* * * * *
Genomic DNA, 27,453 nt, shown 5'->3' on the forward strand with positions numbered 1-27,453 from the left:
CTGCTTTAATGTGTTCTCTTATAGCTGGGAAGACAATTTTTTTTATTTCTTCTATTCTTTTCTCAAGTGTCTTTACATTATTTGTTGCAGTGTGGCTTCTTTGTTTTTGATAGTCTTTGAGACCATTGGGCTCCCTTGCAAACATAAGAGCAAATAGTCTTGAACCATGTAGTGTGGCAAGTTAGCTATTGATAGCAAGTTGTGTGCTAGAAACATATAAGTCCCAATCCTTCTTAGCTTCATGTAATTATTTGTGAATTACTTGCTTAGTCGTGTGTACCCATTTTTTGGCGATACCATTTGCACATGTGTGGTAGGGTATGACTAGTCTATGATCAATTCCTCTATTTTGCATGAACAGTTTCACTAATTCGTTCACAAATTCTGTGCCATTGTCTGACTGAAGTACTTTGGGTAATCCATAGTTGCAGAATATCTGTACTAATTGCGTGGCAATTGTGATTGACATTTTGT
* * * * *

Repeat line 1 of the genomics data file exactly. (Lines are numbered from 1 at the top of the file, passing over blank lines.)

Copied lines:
Genomic DNA, 27,453 nt, shown 5'->3' on the forward strand with positions numbered 1-27,453 from the left: